The prime and dry aged steak were significantly thicker than the grass fed beef, so they went on first:

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Nothing better than the sound and smell of a steak hitting a hot grill!
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That grass fed beef beauty looks a little lonely!

I left the first two steaks on for four minutes before rotating 45 degrees to get those perfect grill marks and then tossed the final steak on:

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And one makes three, sort of like what happened at my house two days before I grilled these when we had out third son!

Here are the first two steaks flipped over:

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Did I mention that the Char-Broil Infrared makes a mean steak? The best grill marks out there!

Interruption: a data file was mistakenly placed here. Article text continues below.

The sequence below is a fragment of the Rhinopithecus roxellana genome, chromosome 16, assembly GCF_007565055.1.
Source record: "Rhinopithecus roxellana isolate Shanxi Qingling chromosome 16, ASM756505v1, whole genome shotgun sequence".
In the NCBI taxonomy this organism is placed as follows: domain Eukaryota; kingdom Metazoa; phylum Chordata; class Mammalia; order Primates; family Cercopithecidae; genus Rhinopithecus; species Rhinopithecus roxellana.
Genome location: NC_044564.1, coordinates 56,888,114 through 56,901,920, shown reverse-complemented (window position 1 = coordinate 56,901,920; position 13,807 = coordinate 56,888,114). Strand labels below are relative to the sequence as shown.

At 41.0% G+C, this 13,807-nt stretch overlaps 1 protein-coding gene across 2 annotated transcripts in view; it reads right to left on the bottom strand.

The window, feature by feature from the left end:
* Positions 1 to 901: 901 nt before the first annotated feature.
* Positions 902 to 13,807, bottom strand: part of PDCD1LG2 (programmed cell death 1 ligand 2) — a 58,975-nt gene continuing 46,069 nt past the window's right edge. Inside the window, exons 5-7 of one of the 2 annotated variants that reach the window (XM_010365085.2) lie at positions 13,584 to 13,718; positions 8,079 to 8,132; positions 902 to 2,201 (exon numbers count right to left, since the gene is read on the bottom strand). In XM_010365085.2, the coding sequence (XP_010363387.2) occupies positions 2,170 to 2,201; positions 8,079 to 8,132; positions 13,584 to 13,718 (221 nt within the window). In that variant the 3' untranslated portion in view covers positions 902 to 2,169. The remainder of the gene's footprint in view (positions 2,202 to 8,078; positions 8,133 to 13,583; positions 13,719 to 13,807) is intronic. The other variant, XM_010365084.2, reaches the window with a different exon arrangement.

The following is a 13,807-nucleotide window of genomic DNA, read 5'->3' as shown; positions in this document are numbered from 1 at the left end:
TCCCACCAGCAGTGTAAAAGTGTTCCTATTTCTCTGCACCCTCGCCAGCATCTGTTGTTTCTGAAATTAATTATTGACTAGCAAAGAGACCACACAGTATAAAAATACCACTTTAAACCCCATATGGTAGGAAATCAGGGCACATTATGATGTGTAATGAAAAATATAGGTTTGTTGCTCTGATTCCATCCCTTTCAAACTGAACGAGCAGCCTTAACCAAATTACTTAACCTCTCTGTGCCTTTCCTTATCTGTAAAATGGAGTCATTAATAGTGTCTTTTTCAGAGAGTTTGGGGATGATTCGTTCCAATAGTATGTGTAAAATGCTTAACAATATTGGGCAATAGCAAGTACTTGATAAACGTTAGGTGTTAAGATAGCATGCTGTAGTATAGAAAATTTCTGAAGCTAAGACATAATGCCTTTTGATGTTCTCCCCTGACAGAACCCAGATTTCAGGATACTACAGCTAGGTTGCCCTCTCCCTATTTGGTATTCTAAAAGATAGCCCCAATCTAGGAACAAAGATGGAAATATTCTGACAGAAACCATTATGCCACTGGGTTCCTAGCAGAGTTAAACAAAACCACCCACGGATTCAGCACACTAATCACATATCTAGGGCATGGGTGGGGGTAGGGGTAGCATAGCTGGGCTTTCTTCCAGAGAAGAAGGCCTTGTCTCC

I only went with a single hatch on the thinner, grass fed beef so all three steaks would be cooked to the same temperature:

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That circle is from the cool grill grates the grill comes with

And here we have al three steaks off the grill:

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Resting

And a closer look:

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How good does that look? That closest one is the prime steak

We had to finish up inside since at this point the tornado sirens started screaming. We didn’t head for the basement right away though. Not when we had a prime, dry aged and grass fed steaks ready to eat that looked like this on the inside:

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Did I nail that or what?!?